Stamm is one of only two board members based east of the Mississippi, so her initiative to host the event was essential to bringing Nationals in West Virginia. “One thing that will help our goals in the long run is to have more people on the board from more areas,” Sutton said. “We want more representation from different states on the USRA board to bring more ideas, creativity, and opportunity to our sport.”
Fayetteville not only had an inspired local team, but also the support of Mike Cassidy, a whitewater rafting enthusiast who Stamm brought on as the event director. Cassidy has been dedicated to making the event happen from early logistics such as permitting and insurance to handling registration and being the organizer during the race. “This event… has the opportunity to expand competitive rafting to the East Coast [and] bringing that kind of event to Fayetteville increases our exposure to the U.S. both as a tourist destination as well as a whitewater destination,” Cassidy said. “I love the area and I love the people and I love the sport of whitewater rafting, and this one event kind of brings that all together and it inspired me to try to make a difference.” Cassidy hopes the race will prompt locals to start up teams or get involved with current teams.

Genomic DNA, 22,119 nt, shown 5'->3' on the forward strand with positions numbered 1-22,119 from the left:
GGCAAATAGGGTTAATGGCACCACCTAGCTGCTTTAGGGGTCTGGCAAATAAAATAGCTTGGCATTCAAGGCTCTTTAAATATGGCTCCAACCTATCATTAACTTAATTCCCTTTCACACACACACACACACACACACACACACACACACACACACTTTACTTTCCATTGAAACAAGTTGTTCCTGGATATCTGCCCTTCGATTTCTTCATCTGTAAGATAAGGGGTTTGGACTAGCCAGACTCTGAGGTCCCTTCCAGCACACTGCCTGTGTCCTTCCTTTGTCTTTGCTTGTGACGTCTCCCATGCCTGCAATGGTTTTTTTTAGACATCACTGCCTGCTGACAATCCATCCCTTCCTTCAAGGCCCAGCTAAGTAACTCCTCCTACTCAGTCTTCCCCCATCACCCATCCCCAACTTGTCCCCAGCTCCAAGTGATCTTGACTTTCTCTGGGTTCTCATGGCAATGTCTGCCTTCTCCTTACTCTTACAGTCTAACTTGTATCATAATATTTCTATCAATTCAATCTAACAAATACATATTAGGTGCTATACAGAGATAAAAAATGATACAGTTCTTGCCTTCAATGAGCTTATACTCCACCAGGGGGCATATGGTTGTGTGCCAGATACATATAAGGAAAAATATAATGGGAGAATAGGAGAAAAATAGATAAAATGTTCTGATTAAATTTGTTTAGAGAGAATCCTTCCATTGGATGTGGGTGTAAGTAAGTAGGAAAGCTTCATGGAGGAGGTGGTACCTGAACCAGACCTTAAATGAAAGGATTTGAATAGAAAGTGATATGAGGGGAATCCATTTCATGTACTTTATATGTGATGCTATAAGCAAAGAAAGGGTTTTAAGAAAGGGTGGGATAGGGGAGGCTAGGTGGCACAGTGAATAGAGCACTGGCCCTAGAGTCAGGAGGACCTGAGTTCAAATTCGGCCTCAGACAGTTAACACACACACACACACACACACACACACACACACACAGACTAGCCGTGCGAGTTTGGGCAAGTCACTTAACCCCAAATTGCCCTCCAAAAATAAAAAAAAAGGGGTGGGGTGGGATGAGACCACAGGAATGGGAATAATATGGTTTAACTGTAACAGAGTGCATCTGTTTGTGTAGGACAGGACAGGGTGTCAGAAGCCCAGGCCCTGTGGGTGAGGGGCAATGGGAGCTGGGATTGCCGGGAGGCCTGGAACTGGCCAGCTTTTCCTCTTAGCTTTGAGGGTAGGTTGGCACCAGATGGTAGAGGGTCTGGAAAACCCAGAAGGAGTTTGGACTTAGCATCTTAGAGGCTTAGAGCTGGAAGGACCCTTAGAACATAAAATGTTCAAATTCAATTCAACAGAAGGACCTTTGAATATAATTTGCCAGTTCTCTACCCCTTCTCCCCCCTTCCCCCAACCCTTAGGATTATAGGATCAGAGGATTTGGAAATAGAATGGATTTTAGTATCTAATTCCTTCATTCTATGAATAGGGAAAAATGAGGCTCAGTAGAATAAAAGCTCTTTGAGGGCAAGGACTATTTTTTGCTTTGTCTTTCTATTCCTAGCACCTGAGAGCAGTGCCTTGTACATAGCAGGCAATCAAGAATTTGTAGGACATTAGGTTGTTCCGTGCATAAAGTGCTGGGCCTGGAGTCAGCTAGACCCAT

For Abbie Clasgens, a guide on the New and Gauley rivers and new member of Sweets of the East, Nationals will be her first-ever raft race. “It’s super nerve racking because I don’t really know how I’m going to do,” she said. “But I am super stoked, I feel so lucky that my first race is not only going to be Nationals but it’s going to be Nationals on my favorite stretch of whitewater.”
Clasgens started training with the Sweets of the East in January, paddling on the edge of a pool with a few other team members to build up strength and learn the paddling techniques even when it was too cold to train on the river. As the season progressed, the team of six began meeting for on-water practices. Coordinating the schedules of six women—most of whom have full time jobs—has been a challenge, but the team strives to meet twice a week for two hours and does strength and cardio training on their own or in pairs, said Cadmus, who is team captain and organizes the practices.